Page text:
Fishing isn’t always about catching. Occasionally we need to release our catch due to them being out of season, over the slot size or bag limit or you don’t want to keep them. Either way, if the angler chooses to release the fish, it must be done carefully to give it the best chance for survival.
The first step in releasing your catch is to quickly retrieve the fish to shore. During the fight, a fish uses up a lot of energy. The remaining energy is needed to feed, spawn or escape a predator. When the fish is exhausted and returned to the water after a long fight, they may not have enough energy to begin breathing again or to escape to safety. So we need to ensure the fight is short.
The next step to releasing is to minimize the handling of the fish. All species have a protectant film on the surface of their skin. This film helps to prevent infection but it also helps them slide thru the water quickly. When bringing a fish to shore, it’s best to use a plastic net. Also, try to keep the fish in the water or at least wet. Some nylon or cotton nets will strip the film off as the fish tries to escape. So I try to avoid using them.
Once the fish is in the net, most anglers will use a gripper or plyers to steady them. Their first instinct is pick up the fish vertically to take a photo or a measurement. This technique is extremely lethal for the fish. By holding the fish vertical and upright, the organs and tiny structures in the fish’s body are pulled by gravity toward the tail. Torn structures will not heal timely and possibly cause the fish to die soon.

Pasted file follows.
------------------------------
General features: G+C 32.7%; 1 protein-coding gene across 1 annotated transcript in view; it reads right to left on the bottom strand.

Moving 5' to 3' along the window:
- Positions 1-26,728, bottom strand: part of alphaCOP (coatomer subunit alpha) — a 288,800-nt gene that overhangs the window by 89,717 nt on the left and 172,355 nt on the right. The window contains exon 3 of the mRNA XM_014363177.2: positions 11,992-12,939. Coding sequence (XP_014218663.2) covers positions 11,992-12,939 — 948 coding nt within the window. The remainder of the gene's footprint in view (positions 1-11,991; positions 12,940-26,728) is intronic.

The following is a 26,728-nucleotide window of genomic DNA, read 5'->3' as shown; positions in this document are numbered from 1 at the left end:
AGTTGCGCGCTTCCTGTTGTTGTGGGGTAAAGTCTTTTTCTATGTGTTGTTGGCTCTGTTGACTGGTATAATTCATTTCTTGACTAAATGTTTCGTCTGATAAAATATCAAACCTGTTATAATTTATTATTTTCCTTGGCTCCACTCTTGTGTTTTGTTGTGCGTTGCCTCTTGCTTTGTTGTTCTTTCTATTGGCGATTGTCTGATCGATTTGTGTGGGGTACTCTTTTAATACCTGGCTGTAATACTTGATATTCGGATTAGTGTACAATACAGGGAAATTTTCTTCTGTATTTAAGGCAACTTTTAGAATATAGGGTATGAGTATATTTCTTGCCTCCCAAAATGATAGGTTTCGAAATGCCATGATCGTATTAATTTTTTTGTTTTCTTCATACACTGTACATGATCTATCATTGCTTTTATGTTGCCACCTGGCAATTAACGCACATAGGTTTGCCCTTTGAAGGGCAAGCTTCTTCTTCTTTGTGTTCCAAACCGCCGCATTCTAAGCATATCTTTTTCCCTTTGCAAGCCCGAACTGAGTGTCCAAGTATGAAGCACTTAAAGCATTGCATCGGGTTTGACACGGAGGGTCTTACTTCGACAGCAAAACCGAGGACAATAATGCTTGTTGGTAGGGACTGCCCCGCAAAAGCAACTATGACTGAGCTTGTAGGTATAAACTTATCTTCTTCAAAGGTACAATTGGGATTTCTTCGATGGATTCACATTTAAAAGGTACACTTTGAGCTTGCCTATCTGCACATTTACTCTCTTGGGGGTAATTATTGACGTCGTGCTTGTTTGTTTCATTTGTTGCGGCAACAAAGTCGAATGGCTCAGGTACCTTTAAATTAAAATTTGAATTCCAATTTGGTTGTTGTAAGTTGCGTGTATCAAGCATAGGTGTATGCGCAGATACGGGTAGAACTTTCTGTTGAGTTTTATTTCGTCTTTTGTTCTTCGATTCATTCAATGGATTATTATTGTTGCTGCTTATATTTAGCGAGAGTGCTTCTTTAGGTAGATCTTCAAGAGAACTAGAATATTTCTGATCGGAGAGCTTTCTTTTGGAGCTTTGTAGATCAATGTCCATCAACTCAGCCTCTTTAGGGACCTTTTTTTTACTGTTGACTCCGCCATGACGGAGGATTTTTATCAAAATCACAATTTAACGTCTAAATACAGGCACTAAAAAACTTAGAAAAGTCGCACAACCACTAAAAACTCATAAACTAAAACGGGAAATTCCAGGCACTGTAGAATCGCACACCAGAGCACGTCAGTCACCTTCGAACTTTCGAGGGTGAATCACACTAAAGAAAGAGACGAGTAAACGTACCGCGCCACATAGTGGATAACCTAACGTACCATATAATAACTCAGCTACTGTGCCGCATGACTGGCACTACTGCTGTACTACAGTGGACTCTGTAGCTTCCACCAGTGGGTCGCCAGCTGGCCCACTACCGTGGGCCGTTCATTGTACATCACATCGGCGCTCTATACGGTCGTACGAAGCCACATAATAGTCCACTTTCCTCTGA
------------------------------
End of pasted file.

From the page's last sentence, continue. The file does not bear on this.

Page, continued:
Also you want be gentle when removing the hooks. Don’t grab the fish but gently and firmly hold the fish steady to grip the hooks. Pull the hooks to minimize any damage. I like to flatten the barbs on all my hooks to aid in the quick and safe release.
If you need to remove the fish from the water or net, hold the fish horizontally. Always keep your hands wet when holding a fish. Use the gripper to control the head but always support the mid-section and tail (see picture insert). This ensures that no stress is on the vital organs. Plus, by just resting the fish in your hands, no slime or protectant will be wiped off. You will be surprised how calm they can be when held properly.
Holding a fish for a picture can be the most stressful time for the fish and even a short time can mean the difference between recovery and survival.
When the time comes to release the fish, gently lower the fish in the water. Do horizontal swimming movements to help run water over their gills. And the fish will let you when they are ready to swim off. When ready just open your hands and they will swim away – usually with a big splash.
Never drop a fish from a pier or bridge or just toss in back into the water. This action can stun them and make them more susceptible to danger. They need to be re-introduced back into the water carefully.
So remember, when you need to release a fish, keep your hands wet, don’t squeeze them tightly and reduce the time it is handled out of the water. The time out of the water and your handling techniques will determine it the fish will survive and swim away to be caught again.
Until next time – Tightlines. Capt. Tony